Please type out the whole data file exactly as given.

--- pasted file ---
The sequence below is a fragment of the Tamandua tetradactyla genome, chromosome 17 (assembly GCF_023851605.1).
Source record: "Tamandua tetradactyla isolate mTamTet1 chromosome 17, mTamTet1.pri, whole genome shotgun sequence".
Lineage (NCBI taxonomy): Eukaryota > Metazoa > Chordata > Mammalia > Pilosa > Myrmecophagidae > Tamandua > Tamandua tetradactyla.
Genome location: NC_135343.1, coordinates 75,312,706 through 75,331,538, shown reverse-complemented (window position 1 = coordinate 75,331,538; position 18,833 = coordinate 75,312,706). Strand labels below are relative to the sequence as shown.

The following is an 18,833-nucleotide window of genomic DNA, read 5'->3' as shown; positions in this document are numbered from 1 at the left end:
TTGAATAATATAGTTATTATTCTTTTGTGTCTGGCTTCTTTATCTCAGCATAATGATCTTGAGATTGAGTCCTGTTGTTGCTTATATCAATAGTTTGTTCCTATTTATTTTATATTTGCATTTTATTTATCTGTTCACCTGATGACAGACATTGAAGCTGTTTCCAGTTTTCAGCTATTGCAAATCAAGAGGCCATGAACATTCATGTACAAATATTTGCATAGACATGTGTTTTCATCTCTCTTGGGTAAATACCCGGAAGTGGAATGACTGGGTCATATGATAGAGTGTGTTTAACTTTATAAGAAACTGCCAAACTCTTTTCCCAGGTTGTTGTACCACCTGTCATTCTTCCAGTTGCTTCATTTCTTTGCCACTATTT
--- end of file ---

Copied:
The sequence below is a fragment of the Tamandua tetradactyla genome, chromosome 17 (assembly GCF_023851605.1).
Source record: "Tamandua tetradactyla isolate mTamTet1 chromosome 17, mTamTet1.pri, whole genome shotgun sequence".
Lineage (NCBI taxonomy): Eukaryota > Metazoa > Chordata > Mammalia > Pilosa > Myrmecophagidae > Tamandua > Tamandua tetradactyla.
Genome location: NC_135343.1, coordinates 75,312,706 through 75,331,538, shown reverse-complemented (window position 1 = coordinate 75,331,538; position 18,833 = coordinate 75,312,706). Strand labels below are relative to the sequence as shown.

The following is an 18,833-nucleotide window of genomic DNA, read 5'->3' as shown; positions in this document are numbered from 1 at the left end:
TTGAATAATATAGTTATTATTCTTTTGTGTCTGGCTTCTTTATCTCAGCATAATGATCTTGAGATTGAGTCCTGTTGTTGCTTATATCAATAGTTTGTTCCTATTTATTTTATATTTGCATTTTATTTATCTGTTCACCTGATGACAGACATTGAAGCTGTTTCCAGTTTTCAGCTATTGCAAATCAAGAGGCCATGAACATTCATGTACAAATATTTGCATAGACATGTGTTTTCATCTCTCTTGGGTAAATACCCGGAAGTGGAATGACTGGGTCATATGATAGAGTGTGTTTAACTTTATAAGAAACTGCCAAACTCTTTTCCCAGGTTGTTGTACCACCTGTCATTCTTCCAGTTGCTTCATTTCTTTGCCACTATTT